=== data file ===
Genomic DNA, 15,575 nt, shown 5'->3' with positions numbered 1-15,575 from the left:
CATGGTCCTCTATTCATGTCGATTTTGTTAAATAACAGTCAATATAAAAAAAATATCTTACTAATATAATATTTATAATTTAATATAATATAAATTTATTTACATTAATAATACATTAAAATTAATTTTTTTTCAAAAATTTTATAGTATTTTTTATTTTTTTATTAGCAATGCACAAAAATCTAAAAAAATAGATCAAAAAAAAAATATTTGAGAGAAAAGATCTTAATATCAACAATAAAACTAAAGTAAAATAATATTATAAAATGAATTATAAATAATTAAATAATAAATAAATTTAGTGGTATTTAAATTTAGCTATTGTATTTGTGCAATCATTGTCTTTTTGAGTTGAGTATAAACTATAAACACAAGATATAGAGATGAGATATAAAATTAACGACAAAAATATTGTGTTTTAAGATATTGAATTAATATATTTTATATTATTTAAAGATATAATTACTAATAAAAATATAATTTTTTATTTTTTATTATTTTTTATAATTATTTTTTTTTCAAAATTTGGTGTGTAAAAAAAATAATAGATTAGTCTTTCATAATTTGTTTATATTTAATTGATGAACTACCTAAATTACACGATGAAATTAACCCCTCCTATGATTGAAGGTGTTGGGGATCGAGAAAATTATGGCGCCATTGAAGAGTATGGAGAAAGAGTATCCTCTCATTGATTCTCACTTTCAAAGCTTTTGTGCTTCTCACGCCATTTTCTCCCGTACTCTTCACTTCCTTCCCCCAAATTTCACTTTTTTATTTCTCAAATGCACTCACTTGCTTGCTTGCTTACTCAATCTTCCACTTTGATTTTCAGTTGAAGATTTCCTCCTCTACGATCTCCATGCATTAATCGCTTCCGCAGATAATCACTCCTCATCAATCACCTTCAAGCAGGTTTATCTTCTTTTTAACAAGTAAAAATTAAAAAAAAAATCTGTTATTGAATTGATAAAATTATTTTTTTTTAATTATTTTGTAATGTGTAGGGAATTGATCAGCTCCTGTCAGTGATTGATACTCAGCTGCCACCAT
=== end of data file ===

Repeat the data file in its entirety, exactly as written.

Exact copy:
Genomic DNA, 15,575 nt, shown 5'->3' with positions numbered 1-15,575 from the left:
CATGGTCCTCTATTCATGTCGATTTTGTTAAATAACAGTCAATATAAAAAAAATATCTTACTAATATAATATTTATAATTTAATATAATATAAATTTATTTACATTAATAATACATTAAAATTAATTTTTTTTCAAAAATTTTATAGTATTTTTTATTTTTTTATTAGCAATGCACAAAAATCTAAAAAAATAGATCAAAAAAAAAATATTTGAGAGAAAAGATCTTAATATCAACAATAAAACTAAAGTAAAATAATATTATAAAATGAATTATAAATAATTAAATAATAAATAAATTTAGTGGTATTTAAATTTAGCTATTGTATTTGTGCAATCATTGTCTTTTTGAGTTGAGTATAAACTATAAACACAAGATATAGAGATGAGATATAAAATTAACGACAAAAATATTGTGTTTTAAGATATTGAATTAATATATTTTATATTATTTAAAGATATAATTACTAATAAAAATATAATTTTTTATTTTTTATTATTTTTTATAATTATTTTTTTTTCAAAATTTGGTGTGTAAAAAAAATAATAGATTAGTCTTTCATAATTTGTTTATATTTAATTGATGAACTACCTAAATTACACGATGAAATTAACCCCTCCTATGATTGAAGGTGTTGGGGATCGAGAAAATTATGGCGCCATTGAAGAGTATGGAGAAAGAGTATCCTCTCATTGATTCTCACTTTCAAAGCTTTTGTGCTTCTCACGCCATTTTCTCCCGTACTCTTCACTTCCTTCCCCCAAATTTCACTTTTTTATTTCTCAAATGCACTCACTTGCTTGCTTGCTTACTCAATCTTCCACTTTGATTTTCAGTTGAAGATTTCCTCCTCTACGATCTCCATGCATTAATCGCTTCCGCAGATAATCACTCCTCATCAATCACCTTCAAGCAGGTTTATCTTCTTTTTAACAAGTAAAAATTAAAAAAAAAATCTGTTATTGAATTGATAAAATTATTTTTTTTTAATTATTTTGTAATGTGTAGGGAATTGATCAGCTCCTGTCAGTGATTGATACTCAGCTGCCACCAT